As a slight tangential aside - https://www.downtowndougbrown.com/programmable-mac-rom-simms/ and http://www.bigmessowires.com/mac-rom-inator-ii/
Wonder if something like this is adaptable for later ROM SIMMs....
For now I'm planning to lay out a DIMM reader, but I also have in mind to modify my DIMM design a little so that something similar to Doug's programmer can work on it.
The thing is, these DIMMs are 64 bits wide. Unless the chips on board can be addressed/activated-for-programming one or two at a time, it will get complicated.
On my list of things to do is looking at Doug's design to see if he set it up to program all four chips at once, or one or two at a time.
The thing about Doug's and Rob's work though is that they synergized very nicely. They both happened to be looking at their respective things at the same time. Rob was looking at how to modify some low level things (memory max, startup sounds, RAM disks, bootable ROM images - like the Classic has onboard) and Doug was looking at creating a custom ROM module for the older machines. It may have been Doug who was looking at sound originally. I can't remember any more.
I think it started with someone pulling the IIci ROMs and replacing them with sockets and programmable chips. The work was tracked, as it happened, in a very long thread on this forum, way back when.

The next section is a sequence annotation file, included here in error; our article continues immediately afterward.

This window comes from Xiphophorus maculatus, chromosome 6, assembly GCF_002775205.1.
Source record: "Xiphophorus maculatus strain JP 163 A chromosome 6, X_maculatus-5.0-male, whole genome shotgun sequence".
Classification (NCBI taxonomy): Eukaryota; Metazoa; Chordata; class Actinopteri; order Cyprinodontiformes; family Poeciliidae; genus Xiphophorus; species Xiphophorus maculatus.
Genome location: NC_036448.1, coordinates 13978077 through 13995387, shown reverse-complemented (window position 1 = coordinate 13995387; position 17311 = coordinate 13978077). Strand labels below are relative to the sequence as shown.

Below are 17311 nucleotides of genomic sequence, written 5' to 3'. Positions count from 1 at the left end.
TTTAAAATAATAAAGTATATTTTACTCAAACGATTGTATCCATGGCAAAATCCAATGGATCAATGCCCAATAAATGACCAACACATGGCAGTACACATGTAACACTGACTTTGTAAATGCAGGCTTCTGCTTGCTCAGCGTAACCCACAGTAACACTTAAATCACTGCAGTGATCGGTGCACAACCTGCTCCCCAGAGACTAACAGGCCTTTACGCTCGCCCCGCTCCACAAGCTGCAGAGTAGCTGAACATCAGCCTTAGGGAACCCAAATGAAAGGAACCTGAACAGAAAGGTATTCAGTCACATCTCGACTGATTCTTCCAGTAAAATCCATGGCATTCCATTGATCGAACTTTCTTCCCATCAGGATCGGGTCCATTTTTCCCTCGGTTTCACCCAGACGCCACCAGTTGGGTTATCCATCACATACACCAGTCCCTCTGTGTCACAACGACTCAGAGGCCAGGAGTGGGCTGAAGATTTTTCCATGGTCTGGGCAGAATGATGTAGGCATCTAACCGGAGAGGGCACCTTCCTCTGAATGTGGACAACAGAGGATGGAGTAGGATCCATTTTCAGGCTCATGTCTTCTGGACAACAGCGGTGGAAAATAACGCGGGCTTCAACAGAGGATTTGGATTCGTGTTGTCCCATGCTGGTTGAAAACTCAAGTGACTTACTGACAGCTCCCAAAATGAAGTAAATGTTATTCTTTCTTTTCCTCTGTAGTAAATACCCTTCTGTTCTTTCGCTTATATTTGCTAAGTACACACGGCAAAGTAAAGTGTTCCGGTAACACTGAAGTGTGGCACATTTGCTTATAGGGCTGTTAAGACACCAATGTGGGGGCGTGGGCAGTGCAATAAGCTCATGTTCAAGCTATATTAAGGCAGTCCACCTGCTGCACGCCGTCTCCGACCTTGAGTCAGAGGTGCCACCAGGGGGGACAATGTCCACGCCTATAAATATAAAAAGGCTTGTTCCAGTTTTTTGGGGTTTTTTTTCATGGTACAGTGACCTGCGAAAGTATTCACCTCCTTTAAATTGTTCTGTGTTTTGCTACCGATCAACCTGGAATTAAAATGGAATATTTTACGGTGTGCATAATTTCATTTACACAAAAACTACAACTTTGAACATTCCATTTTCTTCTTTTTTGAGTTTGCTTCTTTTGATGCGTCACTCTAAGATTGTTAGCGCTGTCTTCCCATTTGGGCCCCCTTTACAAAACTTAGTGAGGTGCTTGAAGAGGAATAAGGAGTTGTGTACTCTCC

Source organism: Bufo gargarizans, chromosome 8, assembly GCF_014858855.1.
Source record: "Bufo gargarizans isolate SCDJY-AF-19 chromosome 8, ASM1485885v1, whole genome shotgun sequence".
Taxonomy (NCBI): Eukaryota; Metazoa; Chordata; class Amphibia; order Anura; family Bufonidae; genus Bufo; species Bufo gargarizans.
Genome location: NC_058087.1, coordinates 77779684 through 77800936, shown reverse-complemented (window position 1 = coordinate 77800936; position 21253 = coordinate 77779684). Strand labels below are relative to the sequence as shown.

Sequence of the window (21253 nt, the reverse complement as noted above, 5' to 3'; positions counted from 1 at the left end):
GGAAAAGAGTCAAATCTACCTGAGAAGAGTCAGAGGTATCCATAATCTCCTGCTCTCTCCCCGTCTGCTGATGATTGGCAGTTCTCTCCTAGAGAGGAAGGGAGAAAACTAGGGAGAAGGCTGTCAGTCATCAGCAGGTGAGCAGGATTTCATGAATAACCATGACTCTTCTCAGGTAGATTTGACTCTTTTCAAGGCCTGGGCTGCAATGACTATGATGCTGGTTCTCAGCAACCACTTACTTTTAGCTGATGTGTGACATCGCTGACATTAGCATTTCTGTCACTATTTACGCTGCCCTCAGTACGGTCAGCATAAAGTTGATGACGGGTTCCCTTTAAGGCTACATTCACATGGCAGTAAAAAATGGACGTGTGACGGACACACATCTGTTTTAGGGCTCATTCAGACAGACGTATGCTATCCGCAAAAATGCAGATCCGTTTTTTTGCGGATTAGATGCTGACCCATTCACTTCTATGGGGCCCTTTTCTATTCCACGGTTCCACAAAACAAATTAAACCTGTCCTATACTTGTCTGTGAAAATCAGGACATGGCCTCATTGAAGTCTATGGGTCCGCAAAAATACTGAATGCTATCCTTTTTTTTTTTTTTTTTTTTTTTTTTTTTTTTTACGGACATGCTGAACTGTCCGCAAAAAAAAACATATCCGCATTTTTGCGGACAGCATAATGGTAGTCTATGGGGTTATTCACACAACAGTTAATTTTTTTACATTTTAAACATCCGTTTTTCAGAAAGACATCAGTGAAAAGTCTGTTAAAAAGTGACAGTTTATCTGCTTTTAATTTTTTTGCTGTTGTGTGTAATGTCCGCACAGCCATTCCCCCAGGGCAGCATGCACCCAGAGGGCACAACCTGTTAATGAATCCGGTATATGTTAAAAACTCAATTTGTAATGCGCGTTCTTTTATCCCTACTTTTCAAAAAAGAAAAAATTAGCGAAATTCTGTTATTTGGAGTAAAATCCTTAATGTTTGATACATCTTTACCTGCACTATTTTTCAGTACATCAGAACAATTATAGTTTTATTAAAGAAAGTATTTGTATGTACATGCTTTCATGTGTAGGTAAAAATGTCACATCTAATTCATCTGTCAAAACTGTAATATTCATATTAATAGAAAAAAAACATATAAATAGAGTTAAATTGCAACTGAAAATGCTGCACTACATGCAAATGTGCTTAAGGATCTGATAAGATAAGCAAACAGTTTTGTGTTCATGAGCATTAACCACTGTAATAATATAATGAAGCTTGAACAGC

But the two sets of work dovetailed with each other and luckily occurred in the same time frame.
There's not really, as far as I can tell, anyone chomping at the bit to modify firmware in the X100 through Beige era machines. At least, not yet. The closest thing is Cheesestraws work on fixing PCI-PCI Bridge support in the Gazelle and maybe the Alchemy boards.
I would like a fix for PCI-PCI bridges in the Umax S900, but that machine doesn't have a ROM slot. Modifying/replacing the four soldered down chips are the only choice on that machine.
Anyway, all that said, it still couldn't hurt to have a programmable ROM module for the whole family of machines. It sure looks like the modules used in the PEx machines are programmable modules -- whether they are programmable while installed in th3 PEx or require some special rig that lived at Apple, I don't know. But they use EEPROM chips and appear to have the Vpp pins wired up, which suggests an intent to reprogram the module.
@jimjamyahauk Why don't you send me your shipping address in PM, or email (firstname.lastname@example.org). jt will be shipping a couple of what we hope are the Digibarn copies back to me in the next week or two, and then I'll ship them on to you.